A group of Brazilian scientists has just discovered a drug-resistant super-bacteria growing off some of Rio de Janeiro’s beaches, with less than a month to go until the 2016 Olympic Games officially commence, which will be hosted by the city from August 5.
The bacteria, called Carbapenem-resistant Enterobacteriaceae, has the potential to cause meningitis, pulmonary gastrointestinal urinary tract and bloodstream infections.
While city officials are blaming illegal dumping for the contamination, it’s more likely based on the fact that a significant portion of Rio’s raw sewage goes untreated before it’s dumped into the ocean.
Super bacteria is a form of bacteria that has grown resistant to antibiotics. According to the Centers for Disease Control and Prevention, at least two million people become infected with this kind of bacteria each year, causing 23,000 deaths. It can prove fatal for 50% of those afflicted.
Some doctors and scientists believe human dependence on antibiotics and antibacterial soaps is to blame for the development of drug-resistant bacteria.
The Brazilian group’s lead researcher, Renata Picao, said Rio’s “super bacteria” made its way into the city’s waterways through sewage from local hospitals, due to a lack of basic sanitation in the metropolitan area.
“We have been looking for super bacteria in coastal waters during a one-year period at five beaches,” she revealed. “We found that the threats occur in coastal waters in a variety of concentrations and that they are strongly associated with pollution.”
She explained that intestinal bacteria was transported in patients’ feces to the hospital sewage, which then found its way into Guanabara Bay, to eventually get to the beach.
According to the report, the most amount of super bacteria was detected at Botafogo and Flamengo beaches, where sailors will compete in the Olympics. It was found in as much as 90% of the water samples. In Copacabana, where the triathlon and open-water swimming competitions will be held, 10% of the water contained samples of the super bacteria.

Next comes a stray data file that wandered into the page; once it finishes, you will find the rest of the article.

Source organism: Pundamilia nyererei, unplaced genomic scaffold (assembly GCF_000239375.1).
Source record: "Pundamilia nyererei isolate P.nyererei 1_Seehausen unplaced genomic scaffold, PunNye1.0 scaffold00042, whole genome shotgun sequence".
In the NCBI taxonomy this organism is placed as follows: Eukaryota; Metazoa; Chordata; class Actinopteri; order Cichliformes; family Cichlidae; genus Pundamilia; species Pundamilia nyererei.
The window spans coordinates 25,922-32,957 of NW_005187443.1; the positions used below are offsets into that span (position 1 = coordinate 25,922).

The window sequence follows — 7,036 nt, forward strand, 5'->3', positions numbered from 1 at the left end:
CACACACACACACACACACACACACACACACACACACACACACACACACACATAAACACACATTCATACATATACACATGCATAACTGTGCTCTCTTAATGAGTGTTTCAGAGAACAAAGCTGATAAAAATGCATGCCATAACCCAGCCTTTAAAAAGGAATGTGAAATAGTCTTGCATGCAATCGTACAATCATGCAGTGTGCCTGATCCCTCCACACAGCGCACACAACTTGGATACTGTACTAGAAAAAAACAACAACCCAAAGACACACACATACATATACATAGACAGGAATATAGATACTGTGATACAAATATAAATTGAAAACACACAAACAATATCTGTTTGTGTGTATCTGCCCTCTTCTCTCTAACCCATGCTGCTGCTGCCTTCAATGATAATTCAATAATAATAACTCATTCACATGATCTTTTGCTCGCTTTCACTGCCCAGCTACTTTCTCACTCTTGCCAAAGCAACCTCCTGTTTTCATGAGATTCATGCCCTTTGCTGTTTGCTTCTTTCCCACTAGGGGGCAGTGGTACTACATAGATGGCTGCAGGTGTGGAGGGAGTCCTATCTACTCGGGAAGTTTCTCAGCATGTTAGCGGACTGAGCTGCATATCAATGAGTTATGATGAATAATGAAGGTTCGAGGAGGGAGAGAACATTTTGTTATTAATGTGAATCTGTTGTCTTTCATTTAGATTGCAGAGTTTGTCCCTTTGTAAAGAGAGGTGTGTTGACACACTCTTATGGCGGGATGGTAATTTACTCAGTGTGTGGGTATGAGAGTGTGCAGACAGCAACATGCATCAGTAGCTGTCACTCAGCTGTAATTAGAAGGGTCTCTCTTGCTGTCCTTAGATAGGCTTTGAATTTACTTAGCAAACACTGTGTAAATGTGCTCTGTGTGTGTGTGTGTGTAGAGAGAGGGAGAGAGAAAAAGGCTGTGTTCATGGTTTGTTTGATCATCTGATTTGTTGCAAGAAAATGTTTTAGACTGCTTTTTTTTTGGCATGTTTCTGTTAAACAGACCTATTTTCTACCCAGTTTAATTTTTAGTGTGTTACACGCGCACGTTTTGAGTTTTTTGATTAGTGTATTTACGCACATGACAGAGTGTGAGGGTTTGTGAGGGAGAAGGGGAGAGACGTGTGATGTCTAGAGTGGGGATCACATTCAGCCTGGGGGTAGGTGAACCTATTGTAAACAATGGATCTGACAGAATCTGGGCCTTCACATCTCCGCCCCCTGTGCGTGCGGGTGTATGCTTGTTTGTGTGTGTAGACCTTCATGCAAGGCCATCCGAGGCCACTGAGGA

Ipanema and Leblon, two beaches popular with locals and tourists alike, have also been affected at samples of 50 to 60%. Experts have likened it to competing in raw sewage.
When Rio bid on the games, they promised to clean up the bays and beaches. But the economy took a turn for the worse, and officials simply conceded that getting rid of all the pollutants was an impossible task by August.
As a result, their initial promise to reduce pollution by 80% went to a best-case scenario of “over 50%”.
The mayor of Rio de Janeiro, Eudardo Paes, said the state was doing a terrible job at getting the situation under control.
“It’s completely failing at its work of policing and taking care of people,” he said. However, he confirmed that the city was being transformed for the event despite being “far from perfect”.
But the good news, according to experts, is that these superbugs can only really cause problems for those who are chronically ill with immunity problems. Therefore, they may not pose a strong risk for athletes or healthy travelers